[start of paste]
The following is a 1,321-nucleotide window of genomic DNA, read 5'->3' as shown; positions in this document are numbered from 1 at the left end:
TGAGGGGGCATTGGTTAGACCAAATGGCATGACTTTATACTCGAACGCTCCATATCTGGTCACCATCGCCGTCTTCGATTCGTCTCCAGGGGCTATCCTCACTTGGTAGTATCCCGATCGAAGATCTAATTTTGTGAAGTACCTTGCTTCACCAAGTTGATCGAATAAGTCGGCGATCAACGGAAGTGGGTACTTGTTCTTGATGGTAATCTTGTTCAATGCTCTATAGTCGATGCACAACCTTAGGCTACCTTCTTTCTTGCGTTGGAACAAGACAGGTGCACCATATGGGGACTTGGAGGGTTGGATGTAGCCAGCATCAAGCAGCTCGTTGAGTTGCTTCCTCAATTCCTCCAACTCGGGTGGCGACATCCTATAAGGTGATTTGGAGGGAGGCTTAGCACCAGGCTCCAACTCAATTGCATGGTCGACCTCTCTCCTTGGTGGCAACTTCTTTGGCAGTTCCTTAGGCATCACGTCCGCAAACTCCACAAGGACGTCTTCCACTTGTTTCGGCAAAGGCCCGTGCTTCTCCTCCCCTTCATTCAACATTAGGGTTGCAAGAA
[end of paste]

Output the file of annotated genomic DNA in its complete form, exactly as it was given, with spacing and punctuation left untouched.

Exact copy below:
The following is a 1,321-nucleotide window of genomic DNA, read 5'->3' as shown; positions in this document are numbered from 1 at the left end:
TGAGGGGGCATTGGTTAGACCAAATGGCATGACTTTATACTCGAACGCTCCATATCTGGTCACCATCGCCGTCTTCGATTCGTCTCCAGGGGCTATCCTCACTTGGTAGTATCCCGATCGAAGATCTAATTTTGTGAAGTACCTTGCTTCACCAAGTTGATCGAATAAGTCGGCGATCAACGGAAGTGGGTACTTGTTCTTGATGGTAATCTTGTTCAATGCTCTATAGTCGATGCACAACCTTAGGCTACCTTCTTTCTTGCGTTGGAACAAGACAGGTGCACCATATGGGGACTTGGAGGGTTGGATGTAGCCAGCATCAAGCAGCTCGTTGAGTTGCTTCCTCAATTCCTCCAACTCGGGTGGCGACATCCTATAAGGTGATTTGGAGGGAGGCTTAGCACCAGGCTCCAACTCAATTGCATGGTCGACCTCTCTCCTTGGTGGCAACTTCTTTGGCAGTTCCTTAGGCATCACGTCCGCAAACTCCACAAGGACGTCTTCCACTTGTTTCGGCAAAGGCCCGTGCTTCTCCTCCCCTTCATTCAACATTAGGGTTGCAAGAA